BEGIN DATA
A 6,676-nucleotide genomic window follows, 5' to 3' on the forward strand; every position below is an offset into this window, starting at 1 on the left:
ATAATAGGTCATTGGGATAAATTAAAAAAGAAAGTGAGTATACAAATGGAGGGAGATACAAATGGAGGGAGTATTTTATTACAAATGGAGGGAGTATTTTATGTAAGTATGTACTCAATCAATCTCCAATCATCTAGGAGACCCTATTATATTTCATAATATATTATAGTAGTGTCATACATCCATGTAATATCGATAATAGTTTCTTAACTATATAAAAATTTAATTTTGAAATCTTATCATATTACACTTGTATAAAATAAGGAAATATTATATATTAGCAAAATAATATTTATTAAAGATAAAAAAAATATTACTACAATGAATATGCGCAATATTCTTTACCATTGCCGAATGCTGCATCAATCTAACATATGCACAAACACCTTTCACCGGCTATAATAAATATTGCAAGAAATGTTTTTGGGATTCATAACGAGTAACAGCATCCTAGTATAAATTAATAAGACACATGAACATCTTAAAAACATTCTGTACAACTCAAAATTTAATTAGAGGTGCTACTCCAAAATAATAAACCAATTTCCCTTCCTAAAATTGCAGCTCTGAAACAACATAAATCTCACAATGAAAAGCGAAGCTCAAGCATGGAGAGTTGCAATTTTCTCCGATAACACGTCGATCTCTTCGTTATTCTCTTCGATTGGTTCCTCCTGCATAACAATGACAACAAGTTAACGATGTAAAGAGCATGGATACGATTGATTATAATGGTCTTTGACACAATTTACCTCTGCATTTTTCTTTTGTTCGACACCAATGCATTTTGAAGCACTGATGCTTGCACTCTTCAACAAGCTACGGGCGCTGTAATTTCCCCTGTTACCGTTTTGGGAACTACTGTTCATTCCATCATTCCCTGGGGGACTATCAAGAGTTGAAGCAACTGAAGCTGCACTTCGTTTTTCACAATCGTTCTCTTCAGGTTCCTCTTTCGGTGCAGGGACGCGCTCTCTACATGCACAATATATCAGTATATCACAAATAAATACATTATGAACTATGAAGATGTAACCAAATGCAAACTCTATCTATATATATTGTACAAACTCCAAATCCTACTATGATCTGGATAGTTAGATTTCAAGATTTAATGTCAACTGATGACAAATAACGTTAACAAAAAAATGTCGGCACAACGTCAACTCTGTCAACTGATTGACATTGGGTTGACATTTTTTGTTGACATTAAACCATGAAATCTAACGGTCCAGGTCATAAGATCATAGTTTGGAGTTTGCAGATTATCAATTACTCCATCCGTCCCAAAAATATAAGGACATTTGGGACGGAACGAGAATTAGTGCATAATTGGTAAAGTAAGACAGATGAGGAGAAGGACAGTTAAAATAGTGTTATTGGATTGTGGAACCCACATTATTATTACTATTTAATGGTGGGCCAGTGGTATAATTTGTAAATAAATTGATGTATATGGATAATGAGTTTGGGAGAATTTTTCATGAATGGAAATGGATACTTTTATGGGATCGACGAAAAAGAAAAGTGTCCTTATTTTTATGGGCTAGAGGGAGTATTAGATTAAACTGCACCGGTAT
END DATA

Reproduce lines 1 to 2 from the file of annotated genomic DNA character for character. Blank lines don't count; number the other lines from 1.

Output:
A 6,676-nucleotide genomic window follows, 5' to 3' on the forward strand; every position below is an offset into this window, starting at 1 on the left:
ATAATAGGTCATTGGGATAAATTAAAAAAGAAAGTGAGTATACAAATGGAGGGAGATACAAATGGAGGGAGTATTTTATTACAAATGGAGGGAGTATTTTATGTAAGTATGTACTCAATCAATCTCCAATCATCTAGGAGACCCTATTATATTTCATAATATATTATAGTAGTGTCATACATCCATGTAATATCGATAATAGTTTCTTAACTATATAAAAATTTAATTTTGAAATCTTATCATATTACACTTGTATAAAATAAGGAAATATTATATATTAGCAAAATAATATTTATTAAAGATAAAAAAAATATTACTACAATGAATATGCGCAATATTCTTTACCATTGCCGAATGCTGCATCAATCTAACATATGCACAAACACCTTTCACCGGCTATAATAAATATTGCAAGAAATGTTTTTGGGATTCATAACGAGTAACAGCATCCTAGTATAAATTAATAAGACACATGAACATCTTAAAAACATTCTGTACAACTCAAAATTTAATTAGAGGTGCTACTCCAAAATAATAAACCAATTTCCCTTCCTAAAATTGCAGCTCTGAAACAACATAAATCTCACAATGAAAAGCGAAGCTCAAGCATGGAGAGTTGCAATTTTCTCCGATAACACGTCGATCTCTTCGTTATTCTCTTCGATTGGTTCCTCCTGCATAACAATGACAACAAGTTAACGATGTAAAGAGCATGGATACGATTGATTATAATGGTCTTTGACACAATTTACCTCTGCATTTTTCTTTTGTTCGACACCAATGCATTTTGAAGCACTGATGCTTGCACTCTTCAACAAGCTACGGGCGCTGTAATTTCCCCTGTTACCGTTTTGGGAACTACTGTTCATTCCATCATTCCCTGGGGGACTATCAAGAGTTGAAGCAACTGAAGCTGCACTTCGTTTTTCACAATCGTTCTCTTCAGGTTCCTCTTTCGGTGCAGGGACGCGCTCTCTACATGCACAATATATCAGTATATCACAAATAAATACATTATGAACTATGAAGATGTAACCAAATGCAAACTCTATCTATATATATTGTACAAACTCCAAATCCTACTATGATCTGGATAGTTAGATTTCAAGATTTAATGTCAACTGATGACAAATAACGTTAACAAAAAAATGTCGGCACAACGTCAACTCTGTCAACTGATTGACATTGGGTTGACATTTTTTGTTGACATTAAACCATGAAATCTAACGGTCCAGGTCATAAGATCATAGTTTGGAGTTTGCAGATTATCAATTACTCCATCCGTCCCAAAAATATAAGGACATTTGGGACGGAACGAGAATTAGTGCATAATTGGTAAAGTAAGACAGATGAGGAGAAGGACAGTTAAAATAGTGTTATTGGATTGTGGAACCCACATTATTATTACTATTTAATGGTGGGCCAGTGGTATAATTTGTAAATAAATTGATGTATATGGATAATGAGTTTGGGAGAATTTTTCATGAATGGAAATGGATACTTTTATGGGATCGACGAAAAAGAAAAGTGTCCTTATTTTTATGGGCTAGAGGGAGTATTAGATTAAACTGCACCGGTAT